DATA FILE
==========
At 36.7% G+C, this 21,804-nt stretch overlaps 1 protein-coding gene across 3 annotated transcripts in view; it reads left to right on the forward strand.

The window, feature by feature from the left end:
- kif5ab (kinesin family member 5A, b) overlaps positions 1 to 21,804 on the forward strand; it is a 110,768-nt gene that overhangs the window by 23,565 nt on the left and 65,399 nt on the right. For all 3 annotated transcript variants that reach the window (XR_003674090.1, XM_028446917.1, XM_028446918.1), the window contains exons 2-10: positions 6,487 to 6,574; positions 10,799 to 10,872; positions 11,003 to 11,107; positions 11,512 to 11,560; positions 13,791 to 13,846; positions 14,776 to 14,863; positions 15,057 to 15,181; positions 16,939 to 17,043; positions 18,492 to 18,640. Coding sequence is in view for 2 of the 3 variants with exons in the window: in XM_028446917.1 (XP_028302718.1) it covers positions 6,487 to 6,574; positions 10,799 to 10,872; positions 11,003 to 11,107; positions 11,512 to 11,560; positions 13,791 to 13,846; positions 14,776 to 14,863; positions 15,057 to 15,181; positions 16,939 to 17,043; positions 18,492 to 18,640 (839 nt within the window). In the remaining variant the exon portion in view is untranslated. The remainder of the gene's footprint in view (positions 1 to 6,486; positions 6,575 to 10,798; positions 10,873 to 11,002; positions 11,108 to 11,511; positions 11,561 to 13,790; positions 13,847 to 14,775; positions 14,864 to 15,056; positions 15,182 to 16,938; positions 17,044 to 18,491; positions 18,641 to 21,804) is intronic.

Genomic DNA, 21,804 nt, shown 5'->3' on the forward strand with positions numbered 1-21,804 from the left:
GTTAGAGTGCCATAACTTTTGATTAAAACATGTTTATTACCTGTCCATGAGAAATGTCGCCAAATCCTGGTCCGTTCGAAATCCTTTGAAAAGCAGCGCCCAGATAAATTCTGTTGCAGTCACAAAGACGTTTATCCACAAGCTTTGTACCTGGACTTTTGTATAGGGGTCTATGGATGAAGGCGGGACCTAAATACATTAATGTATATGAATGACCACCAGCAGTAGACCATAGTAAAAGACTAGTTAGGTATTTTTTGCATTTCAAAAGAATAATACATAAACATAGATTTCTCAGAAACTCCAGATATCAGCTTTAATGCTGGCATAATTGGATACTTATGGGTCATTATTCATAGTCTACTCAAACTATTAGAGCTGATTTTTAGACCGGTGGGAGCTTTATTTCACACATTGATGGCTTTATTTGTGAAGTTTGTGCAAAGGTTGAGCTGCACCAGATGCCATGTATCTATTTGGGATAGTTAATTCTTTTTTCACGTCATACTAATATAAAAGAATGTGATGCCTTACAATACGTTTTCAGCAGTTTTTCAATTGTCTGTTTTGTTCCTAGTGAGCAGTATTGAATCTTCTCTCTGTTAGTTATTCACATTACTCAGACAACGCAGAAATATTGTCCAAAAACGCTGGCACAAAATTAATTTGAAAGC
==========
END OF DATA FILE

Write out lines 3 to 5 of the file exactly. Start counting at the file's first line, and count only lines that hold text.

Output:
- kif5ab (kinesin family member 5A, b) overlaps positions 1 to 21,804 on the forward strand; it is a 110,768-nt gene that overhangs the window by 23,565 nt on the left and 65,399 nt on the right. For all 3 annotated transcript variants that reach the window (XR_003674090.1, XM_028446917.1, XM_028446918.1), the window contains exons 2-10: positions 6,487 to 6,574; positions 10,799 to 10,872; positions 11,003 to 11,107; positions 11,512 to 11,560; positions 13,791 to 13,846; positions 14,776 to 14,863; positions 15,057 to 15,181; positions 16,939 to 17,043; positions 18,492 to 18,640. Coding sequence is in view for 2 of the 3 variants with exons in the window: in XM_028446917.1 (XP_028302718.1) it covers positions 6,487 to 6,574; positions 10,799 to 10,872; positions 11,003 to 11,107; positions 11,512 to 11,560; positions 13,791 to 13,846; positions 14,776 to 14,863; positions 15,057 to 15,181; positions 16,939 to 17,043; positions 18,492 to 18,640 (839 nt within the window). In the remaining variant the exon portion in view is untranslated. The remainder of the gene's footprint in view (positions 1 to 6,486; positions 6,575 to 10,798; positions 10,873 to 11,002; positions 11,108 to 11,511; positions 11,561 to 13,790; positions 13,847 to 14,775; positions 14,864 to 15,056; positions 15,182 to 16,938; positions 17,044 to 18,491; positions 18,641 to 21,804) is intronic.

Genomic DNA, 21,804 nt, shown 5'->3' on the forward strand with positions numbered 1-21,804 from the left:
GTTAGAGTGCCATAACTTTTGATTAAAACATGTTTATTACCTGTCCATGAGAAATGTCGCCAAATCCTGGTCCGTTCGAAATCCTTTGAAAAGCAGCGCCCAGATAAATTCTGTTGCAGTCACAAAGACGTTTATCCACAAGCTTTGTACCTGGACTTTTGTATAGGGGTCTATGGATGAAGGCGGGACCTAAATACATTAATGTATATGAATGACCACCAGCAGTAGACCATAGTAAAAGACTAGTTAGGTATTTTTTGCATTTCAAAAGAATAATACATAAACATAGATTTCTCAGAAACTCCAGATATCAGCTTTAATGCTGGCATAATTGGATACTTATGGGTCATTATTCATAGTCTACTCAAACTATTAGAGCTGATTTTTAGACCGGTGGGAGCTTTATTTCACACATTGATGGCTTTATTTGTGAAGTTTGTGCAAAGGTTGAGCTGCACCAGATGCCATGTATCTATTTGGGATAGTTAATTCTTTTTTCACGTCATACTAATATAAAAGAATGTGATGCCTTACAATACGTTTTCAGCAGTTTTTCAATTGTCTGTTTTGTTCCTAGTGAGCAGTATTGAATCTTCTCTCTGTTAGTTATTCACATTACTCAGACAACGCAGAAATATTGTCCAAAAACGCTGGCACAAAATTAATTTGAAAGC